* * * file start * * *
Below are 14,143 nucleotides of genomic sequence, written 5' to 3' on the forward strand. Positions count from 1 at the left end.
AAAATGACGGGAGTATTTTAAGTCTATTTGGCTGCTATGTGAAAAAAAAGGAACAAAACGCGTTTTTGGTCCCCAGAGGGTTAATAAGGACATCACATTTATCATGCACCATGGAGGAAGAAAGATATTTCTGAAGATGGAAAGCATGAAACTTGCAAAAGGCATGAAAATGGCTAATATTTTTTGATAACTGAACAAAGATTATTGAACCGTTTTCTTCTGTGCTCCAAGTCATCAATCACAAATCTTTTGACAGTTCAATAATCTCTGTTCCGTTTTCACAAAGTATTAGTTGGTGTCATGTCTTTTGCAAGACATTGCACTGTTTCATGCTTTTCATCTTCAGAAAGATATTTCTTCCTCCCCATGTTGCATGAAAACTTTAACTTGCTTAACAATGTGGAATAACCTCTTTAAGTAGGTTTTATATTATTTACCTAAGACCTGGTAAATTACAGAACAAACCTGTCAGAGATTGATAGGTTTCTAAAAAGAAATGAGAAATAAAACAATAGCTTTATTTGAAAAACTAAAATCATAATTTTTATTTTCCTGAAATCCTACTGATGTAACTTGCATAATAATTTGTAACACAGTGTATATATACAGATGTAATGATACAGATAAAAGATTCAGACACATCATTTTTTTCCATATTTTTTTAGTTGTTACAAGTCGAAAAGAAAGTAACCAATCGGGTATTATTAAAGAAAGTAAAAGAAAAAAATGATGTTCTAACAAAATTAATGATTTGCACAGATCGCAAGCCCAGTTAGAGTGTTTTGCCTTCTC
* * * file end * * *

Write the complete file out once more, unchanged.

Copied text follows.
Below are 14,143 nucleotides of genomic sequence, written 5' to 3' on the forward strand. Positions count from 1 at the left end.
AAAATGACGGGAGTATTTTAAGTCTATTTGGCTGCTATGTGAAAAAAAAGGAACAAAACGCGTTTTTGGTCCCCAGAGGGTTAATAAGGACATCACATTTATCATGCACCATGGAGGAAGAAAGATATTTCTGAAGATGGAAAGCATGAAACTTGCAAAAGGCATGAAAATGGCTAATATTTTTTGATAACTGAACAAAGATTATTGAACCGTTTTCTTCTGTGCTCCAAGTCATCAATCACAAATCTTTTGACAGTTCAATAATCTCTGTTCCGTTTTCACAAAGTATTAGTTGGTGTCATGTCTTTTGCAAGACATTGCACTGTTTCATGCTTTTCATCTTCAGAAAGATATTTCTTCCTCCCCATGTTGCATGAAAACTTTAACTTGCTTAACAATGTGGAATAACCTCTTTAAGTAGGTTTTATATTATTTACCTAAGACCTGGTAAATTACAGAACAAACCTGTCAGAGATTGATAGGTTTCTAAAAAGAAATGAGAAATAAAACAATAGCTTTATTTGAAAAACTAAAATCATAATTTTTATTTTCCTGAAATCCTACTGATGTAACTTGCATAATAATTTGTAACACAGTGTATATATACAGATGTAATGATACAGATAAAAGATTCAGACACATCATTTTTTTCCATATTTTTTTAGTTGTTACAAGTCGAAAAGAAAGTAACCAATCGGGTATTATTAAAGAAAGTAAAAGAAAAAAATGATGTTCTAACAAAATTAATGATTTGCACAGATCGCAAGCCCAGTTAGAGTGTTTTGCCTTCTC